Turning the pages back two decades to confront my hopes and claims as a younger scholar is an interesting and slightly scary prospect. Jeffrey Dunoff and Mark Pollack have been kind enough to refer to International Law and International Relations Theory: A Dual Agenda (Slaughter Burley 1993), as one of the “canonical” calls for interdisciplinary scholarship, alongside Kenneth Abbott's Modern International Relations Theory: A Prospectus for International Lawyers (published four years earlier, in 1989). As the proud possessor of a newly minted DPhil in international relations (IR) from Oxford, the writing of which was spent mostly at Harvard absorbing more social scientific American approaches to the discipline, and two years of law teaching, I perceived a more vibrant and interesting set of debates taking place among IR scholars than among my international law (IL) colleagues. At the same time, I knew that those debates raised many issues familiar to international lawyers. I envisioned a series of conferences that would bring together scholars from both disciplines working on common problems, as occurred in the work presented in a special symposium issue of International Organization devoted to “Legalization and World Politics” and other conferences hosted both at law schools and by political science scholars like Robert Keohane at Duke and Beth Simmons at Harvard. Indeed, perhaps the best evidence of at least the partial convergence of parts of both disciplines is that virtually all the participants in this volume know one another and one another's work.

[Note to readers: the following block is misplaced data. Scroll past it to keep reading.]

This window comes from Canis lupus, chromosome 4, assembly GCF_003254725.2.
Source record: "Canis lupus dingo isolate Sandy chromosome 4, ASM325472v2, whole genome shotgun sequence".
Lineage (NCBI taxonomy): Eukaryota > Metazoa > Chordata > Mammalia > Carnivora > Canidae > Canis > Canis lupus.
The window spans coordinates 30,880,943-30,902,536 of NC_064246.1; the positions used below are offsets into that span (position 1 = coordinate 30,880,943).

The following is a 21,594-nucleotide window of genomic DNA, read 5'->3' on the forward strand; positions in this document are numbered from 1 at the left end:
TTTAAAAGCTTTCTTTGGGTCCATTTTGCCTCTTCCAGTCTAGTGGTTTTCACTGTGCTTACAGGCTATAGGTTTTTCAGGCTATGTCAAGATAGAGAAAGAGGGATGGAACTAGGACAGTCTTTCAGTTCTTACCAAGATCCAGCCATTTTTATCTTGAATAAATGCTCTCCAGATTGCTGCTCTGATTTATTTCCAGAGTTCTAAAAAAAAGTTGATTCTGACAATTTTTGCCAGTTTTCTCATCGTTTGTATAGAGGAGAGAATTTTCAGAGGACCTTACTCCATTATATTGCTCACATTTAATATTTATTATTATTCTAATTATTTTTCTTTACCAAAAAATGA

The essays in this volume, as the editors point out, reflect multiple strands of IL/IR
work. Pieces like Laurence R. Helfer's chapter on “Flexibility in International
Agreements” (2013, Chapter 7, this volume) and Karen Alter's chapter on “The Multiple
Roles of International Courts and Tribunals” (2013, Chapter 14, this volume) are archetypes
of different kinds of interdisciplinary work. Helfer, an international lawyer with a public policy
degree, takes a subject that is of interest to international lawyers, political scientists, and
practicing regime designers: what degree of flexibility, with regard to withdrawal provisions, is
optimal for effective international agreements? He draws on a wide range of empirical and
theoretical studies by both political scientists and international lawyers to bring the disciplines
together in a search for systematic answers to this basic question.